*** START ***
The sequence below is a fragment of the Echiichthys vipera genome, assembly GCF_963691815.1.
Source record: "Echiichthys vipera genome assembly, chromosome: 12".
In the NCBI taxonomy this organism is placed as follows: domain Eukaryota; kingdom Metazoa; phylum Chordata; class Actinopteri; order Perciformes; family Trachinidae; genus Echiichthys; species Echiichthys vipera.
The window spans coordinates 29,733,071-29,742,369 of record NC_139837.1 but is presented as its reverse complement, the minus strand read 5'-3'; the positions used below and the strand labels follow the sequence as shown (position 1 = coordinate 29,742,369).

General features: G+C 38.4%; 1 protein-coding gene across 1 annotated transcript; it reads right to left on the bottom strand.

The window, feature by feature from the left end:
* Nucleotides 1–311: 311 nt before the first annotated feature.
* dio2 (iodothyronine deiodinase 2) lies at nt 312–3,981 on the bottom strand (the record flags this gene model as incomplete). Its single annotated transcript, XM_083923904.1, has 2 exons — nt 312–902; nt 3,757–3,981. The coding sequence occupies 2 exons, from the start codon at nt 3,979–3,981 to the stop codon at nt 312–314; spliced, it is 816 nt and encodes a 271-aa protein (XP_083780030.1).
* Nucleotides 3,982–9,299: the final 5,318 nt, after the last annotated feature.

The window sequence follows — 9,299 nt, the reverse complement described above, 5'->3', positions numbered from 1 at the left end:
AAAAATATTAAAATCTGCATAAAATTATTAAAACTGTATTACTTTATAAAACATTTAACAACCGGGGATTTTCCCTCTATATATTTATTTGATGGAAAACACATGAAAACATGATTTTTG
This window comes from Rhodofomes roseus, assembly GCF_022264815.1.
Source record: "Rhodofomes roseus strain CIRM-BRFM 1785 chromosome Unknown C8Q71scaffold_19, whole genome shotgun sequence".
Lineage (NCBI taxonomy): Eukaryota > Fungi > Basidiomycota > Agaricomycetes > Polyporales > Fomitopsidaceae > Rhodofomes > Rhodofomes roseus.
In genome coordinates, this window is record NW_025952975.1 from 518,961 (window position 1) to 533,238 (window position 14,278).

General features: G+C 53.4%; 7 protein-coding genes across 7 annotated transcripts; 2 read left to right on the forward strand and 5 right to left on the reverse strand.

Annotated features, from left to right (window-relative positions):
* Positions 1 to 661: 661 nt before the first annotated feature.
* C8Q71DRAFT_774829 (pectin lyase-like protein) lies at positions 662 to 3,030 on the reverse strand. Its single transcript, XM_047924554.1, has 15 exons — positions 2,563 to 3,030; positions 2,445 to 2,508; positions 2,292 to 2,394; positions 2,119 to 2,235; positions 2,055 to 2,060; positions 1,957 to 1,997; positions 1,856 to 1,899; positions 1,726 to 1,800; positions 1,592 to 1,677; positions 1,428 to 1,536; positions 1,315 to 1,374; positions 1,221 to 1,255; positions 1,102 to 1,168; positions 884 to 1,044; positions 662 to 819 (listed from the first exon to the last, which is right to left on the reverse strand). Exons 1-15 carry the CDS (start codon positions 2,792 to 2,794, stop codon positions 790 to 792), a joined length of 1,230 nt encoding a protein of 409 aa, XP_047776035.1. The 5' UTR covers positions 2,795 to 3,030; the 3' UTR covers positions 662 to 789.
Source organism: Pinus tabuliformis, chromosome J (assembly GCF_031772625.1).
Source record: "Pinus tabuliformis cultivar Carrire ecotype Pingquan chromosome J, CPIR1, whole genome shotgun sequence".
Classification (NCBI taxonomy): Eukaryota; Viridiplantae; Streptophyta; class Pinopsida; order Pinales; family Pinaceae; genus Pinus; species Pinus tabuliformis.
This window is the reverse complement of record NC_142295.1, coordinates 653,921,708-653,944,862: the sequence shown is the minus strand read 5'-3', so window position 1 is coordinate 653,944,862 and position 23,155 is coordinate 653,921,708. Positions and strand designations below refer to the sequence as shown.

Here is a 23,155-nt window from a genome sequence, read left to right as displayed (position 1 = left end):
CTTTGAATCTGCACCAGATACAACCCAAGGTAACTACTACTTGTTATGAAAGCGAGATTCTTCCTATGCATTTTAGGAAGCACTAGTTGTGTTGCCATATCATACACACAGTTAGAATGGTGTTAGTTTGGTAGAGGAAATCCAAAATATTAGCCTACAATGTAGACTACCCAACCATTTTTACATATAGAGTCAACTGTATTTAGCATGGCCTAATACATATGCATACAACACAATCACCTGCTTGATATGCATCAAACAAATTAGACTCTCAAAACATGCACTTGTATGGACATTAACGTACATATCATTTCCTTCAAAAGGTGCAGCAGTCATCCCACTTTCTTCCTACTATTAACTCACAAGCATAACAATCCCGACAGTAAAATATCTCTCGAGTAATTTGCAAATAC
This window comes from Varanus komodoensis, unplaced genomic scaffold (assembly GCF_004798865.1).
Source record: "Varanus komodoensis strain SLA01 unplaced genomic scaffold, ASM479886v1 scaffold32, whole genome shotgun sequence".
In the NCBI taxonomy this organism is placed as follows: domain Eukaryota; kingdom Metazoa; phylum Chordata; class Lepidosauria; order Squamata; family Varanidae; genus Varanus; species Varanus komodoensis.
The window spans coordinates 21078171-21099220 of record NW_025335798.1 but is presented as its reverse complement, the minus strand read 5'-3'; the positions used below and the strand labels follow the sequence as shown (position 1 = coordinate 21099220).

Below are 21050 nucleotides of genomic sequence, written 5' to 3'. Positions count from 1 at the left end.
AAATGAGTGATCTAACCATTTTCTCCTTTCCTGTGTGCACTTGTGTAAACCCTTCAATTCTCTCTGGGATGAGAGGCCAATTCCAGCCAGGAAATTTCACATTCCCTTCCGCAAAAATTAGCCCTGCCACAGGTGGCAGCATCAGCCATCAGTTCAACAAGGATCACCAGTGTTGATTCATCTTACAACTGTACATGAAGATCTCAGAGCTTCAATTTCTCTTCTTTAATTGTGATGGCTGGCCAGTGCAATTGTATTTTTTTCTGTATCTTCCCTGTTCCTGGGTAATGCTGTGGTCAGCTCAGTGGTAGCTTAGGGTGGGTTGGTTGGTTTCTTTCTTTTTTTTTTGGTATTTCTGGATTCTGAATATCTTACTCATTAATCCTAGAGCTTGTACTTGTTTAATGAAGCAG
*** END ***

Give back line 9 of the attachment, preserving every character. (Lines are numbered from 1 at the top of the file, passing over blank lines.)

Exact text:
* Nucleotides 3,982–9,299: the final 5,318 nt, after the last annotated feature.